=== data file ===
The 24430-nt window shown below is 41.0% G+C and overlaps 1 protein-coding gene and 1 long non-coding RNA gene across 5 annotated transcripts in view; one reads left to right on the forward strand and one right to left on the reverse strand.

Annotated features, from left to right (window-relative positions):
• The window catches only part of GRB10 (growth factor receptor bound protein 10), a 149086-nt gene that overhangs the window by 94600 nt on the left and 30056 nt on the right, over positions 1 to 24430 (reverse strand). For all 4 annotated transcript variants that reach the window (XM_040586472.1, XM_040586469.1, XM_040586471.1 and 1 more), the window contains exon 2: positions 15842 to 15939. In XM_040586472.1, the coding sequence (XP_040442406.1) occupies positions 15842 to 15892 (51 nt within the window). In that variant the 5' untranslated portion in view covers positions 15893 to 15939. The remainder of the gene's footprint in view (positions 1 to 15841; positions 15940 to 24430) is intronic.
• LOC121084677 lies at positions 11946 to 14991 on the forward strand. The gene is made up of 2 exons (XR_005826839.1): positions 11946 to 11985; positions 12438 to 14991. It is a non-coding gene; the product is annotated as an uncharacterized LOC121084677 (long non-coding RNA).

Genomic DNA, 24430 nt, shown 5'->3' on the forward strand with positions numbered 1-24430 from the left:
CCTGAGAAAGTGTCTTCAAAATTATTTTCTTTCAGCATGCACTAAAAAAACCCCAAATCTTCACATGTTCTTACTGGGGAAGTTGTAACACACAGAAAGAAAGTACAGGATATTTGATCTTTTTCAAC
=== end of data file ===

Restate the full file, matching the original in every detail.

The 24430-nt window shown below is 41.0% G+C and overlaps 1 protein-coding gene and 1 long non-coding RNA gene across 5 annotated transcripts in view; one reads left to right on the forward strand and one right to left on the reverse strand.

Annotated features, from left to right (window-relative positions):
• The window catches only part of GRB10 (growth factor receptor bound protein 10), a 149086-nt gene that overhangs the window by 94600 nt on the left and 30056 nt on the right, over positions 1 to 24430 (reverse strand). For all 4 annotated transcript variants that reach the window (XM_040586472.1, XM_040586469.1, XM_040586471.1 and 1 more), the window contains exon 2: positions 15842 to 15939. In XM_040586472.1, the coding sequence (XP_040442406.1) occupies positions 15842 to 15892 (51 nt within the window). In that variant the 5' untranslated portion in view covers positions 15893 to 15939. The remainder of the gene's footprint in view (positions 1 to 15841; positions 15940 to 24430) is intronic.
• LOC121084677 lies at positions 11946 to 14991 on the forward strand. The gene is made up of 2 exons (XR_005826839.1): positions 11946 to 11985; positions 12438 to 14991. It is a non-coding gene; the product is annotated as an uncharacterized LOC121084677 (long non-coding RNA).

Genomic DNA, 24430 nt, shown 5'->3' on the forward strand with positions numbered 1-24430 from the left:
CCTGAGAAAGTGTCTTCAAAATTATTTTCTTTCAGCATGCACTAAAAAAACCCCAAATCTTCACATGTTCTTACTGGGGAAGTTGTAACACACAGAAAGAAAGTACAGGATATTTGATCTTTTTCAAC